About Fern Acres
Fern Acres is a subdivision located near Mountain View on the Big Island of Hawai’i. It has 2000 two acre lots, community maintained private paved roads, electricity and telephone services. In 2007 the population of Fern Aces was 875. The elevation is 1500 feet above sea level with a daily temperature between 65 and 85 FH. Total annual rainfall is approximately 160 inches distributed fairly evenly throughout the year.
Frequently Asked Question
I am coming from the mainland to see my property for the first time. Can you help me locate my property?
Yes, we will be happy to help you locate your property. Come to our office at Lehua St at pole #7 between the hours of 10am-2pm Monday through Thursday.
Do you know of anyone who has a D-9 tractor who I can call to clear a driveway or house site?
Please see the community bulletin board in the office or look online at our Yellow Pages . where we have a list of dozer operators. (We do not endorse anyone)
Are there internet and cable providers available in Fern Acres?
Yes. They (Hawaiian Telcom, Time Warner, Dish Network, Direct TV or AWS) also listed on the Yellow Pages. You will need to check each of them to see if their service is available for property. These services are constantly changing. We can’t keep up with all the changes. Again, we do not endorse any of these providers)
How much are mandatory road maintenance fees and when are they due?
The 2018 Mandatory Road Maintenance fees are $175.00 and must be received by the office before April 2nd.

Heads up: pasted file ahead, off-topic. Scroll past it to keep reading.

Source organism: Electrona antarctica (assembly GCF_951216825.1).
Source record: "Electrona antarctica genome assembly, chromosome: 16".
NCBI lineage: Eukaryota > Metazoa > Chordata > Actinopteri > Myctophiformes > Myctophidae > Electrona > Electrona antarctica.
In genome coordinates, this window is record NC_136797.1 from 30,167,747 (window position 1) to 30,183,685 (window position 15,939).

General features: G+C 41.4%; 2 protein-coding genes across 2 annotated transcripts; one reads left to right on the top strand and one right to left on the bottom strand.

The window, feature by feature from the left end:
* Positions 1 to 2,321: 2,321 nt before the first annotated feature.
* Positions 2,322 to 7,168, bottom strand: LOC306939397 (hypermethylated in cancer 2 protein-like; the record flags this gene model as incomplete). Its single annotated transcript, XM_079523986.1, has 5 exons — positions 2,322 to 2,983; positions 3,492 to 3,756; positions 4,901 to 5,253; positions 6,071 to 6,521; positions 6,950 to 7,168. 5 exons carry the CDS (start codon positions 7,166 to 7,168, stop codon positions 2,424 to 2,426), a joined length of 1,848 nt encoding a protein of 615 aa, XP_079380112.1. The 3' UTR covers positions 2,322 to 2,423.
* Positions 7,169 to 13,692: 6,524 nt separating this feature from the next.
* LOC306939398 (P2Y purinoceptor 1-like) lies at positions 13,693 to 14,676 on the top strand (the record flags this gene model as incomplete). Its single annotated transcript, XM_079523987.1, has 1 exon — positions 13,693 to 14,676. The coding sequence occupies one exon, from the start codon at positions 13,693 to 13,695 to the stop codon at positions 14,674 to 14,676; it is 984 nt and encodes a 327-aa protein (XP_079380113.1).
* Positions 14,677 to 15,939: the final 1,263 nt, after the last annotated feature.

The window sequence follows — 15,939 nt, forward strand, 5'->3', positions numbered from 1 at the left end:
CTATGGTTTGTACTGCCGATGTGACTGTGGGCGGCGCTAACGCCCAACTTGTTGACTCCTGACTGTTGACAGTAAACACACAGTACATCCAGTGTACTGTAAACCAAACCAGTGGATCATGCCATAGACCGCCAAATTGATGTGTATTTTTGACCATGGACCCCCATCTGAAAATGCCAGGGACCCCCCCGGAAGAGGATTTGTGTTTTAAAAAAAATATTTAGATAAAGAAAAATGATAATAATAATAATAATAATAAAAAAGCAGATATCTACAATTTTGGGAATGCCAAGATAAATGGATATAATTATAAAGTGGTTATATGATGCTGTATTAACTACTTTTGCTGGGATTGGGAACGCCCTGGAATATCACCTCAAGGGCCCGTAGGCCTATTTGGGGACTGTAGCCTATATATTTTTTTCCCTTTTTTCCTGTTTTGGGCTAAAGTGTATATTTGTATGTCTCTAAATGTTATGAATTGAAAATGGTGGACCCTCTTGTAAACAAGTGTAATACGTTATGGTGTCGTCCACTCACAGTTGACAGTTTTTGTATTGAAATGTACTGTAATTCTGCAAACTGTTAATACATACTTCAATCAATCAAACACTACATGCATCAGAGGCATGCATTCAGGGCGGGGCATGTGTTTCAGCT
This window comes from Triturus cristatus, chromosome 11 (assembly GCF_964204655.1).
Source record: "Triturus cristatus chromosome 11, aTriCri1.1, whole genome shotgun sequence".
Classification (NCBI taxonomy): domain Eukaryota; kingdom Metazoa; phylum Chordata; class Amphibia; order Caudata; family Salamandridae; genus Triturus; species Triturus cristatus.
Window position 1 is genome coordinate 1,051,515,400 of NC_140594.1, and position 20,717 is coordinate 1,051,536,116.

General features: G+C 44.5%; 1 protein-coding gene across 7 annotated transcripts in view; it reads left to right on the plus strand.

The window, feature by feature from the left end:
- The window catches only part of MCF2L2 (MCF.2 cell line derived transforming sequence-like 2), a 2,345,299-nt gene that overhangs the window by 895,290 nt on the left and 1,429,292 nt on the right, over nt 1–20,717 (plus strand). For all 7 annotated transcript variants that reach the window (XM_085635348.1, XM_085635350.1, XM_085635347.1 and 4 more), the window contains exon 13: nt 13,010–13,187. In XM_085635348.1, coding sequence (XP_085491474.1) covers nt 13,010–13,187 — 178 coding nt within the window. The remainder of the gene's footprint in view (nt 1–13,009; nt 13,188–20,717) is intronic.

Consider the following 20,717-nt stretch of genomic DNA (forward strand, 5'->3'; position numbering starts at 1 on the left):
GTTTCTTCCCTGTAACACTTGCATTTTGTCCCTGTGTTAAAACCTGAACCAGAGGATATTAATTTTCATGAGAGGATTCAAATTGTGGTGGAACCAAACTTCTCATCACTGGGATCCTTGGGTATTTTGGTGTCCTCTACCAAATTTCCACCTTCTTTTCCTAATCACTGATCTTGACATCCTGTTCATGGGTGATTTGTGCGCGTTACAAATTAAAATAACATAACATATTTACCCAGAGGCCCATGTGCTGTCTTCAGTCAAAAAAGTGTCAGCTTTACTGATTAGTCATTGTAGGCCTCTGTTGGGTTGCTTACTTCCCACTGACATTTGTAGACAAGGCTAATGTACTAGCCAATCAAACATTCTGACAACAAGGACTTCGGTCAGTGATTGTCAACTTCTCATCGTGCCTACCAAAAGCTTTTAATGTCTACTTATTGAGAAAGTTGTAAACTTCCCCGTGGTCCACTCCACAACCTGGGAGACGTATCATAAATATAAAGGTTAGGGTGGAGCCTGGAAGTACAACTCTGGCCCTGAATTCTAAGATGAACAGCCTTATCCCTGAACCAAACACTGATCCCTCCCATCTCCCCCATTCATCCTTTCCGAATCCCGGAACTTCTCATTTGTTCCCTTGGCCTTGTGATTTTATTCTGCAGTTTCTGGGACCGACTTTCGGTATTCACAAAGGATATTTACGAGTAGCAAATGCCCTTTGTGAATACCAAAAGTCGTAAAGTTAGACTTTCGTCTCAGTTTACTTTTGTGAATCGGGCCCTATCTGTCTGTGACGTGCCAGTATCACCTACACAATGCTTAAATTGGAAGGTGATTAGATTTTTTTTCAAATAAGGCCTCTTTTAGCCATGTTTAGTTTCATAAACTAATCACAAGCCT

How much are FACA membership dues and when do I have to pay?
Membership dues of $35 per year are voluntary.
Community chip sealing FA roads
A Brief History of Fern Acres
This history, written by Patti Pinto, was gleaned from FACA historical records. And from talking story with residents who lived the history. We would like to ensure the history is correct and complete. So if you want to make correction, addition or improvements please contact the webmaster. We will be happy to incorporate any input you have. Correction, addition includes facts, photos, anecdotes or anything else.
Individuals and families of great optimism, tireless energy and determination populate the history of Fern Acres. It has the good fortune to be situated in a truly beautiful part of upper Puna and to have attracted lot owners who had the determination and commitment to make Fern Acres the unique subdivision it is today.
Fern Acres was developed in 1958 at the beginning of the Big Island subdivision boom, by Crescent Acres, Ltd., and thus it was named Crescent Acres. “Developed” is a rather grand word for what they did. The reality, for this and other Puna subdivisions, is that they were surveyed and one-lane roads were bulldozed through the lava fields. Lots were sold sight unseen, predominantly to mainland buyers for around $700 – $1000 for a two-acre parcel. The original owners were 55% mainlanders, 35% from Hawaii, and 10% foreign.
In 1963 a group of about 100 land owners living in the Sacramento, California area got together and formed the Hawaiian Fern Acres Improvement Association, a California non-profit. The purpose of the association was to serve all those who were lot-owners. Their first goal was to replace the original wooden stakes surveyors had used to mark property lines. Many wooden markers had rotted away and some others had been burned in a fire that originated in Hawaiian Acres (1962) and burned about 1500 acres of our subdivision. The improvement association obtained an estimate of $5 per lot to survey and replace the markers, but they were unable to move forward as an insufficient number of landowners expressed interest.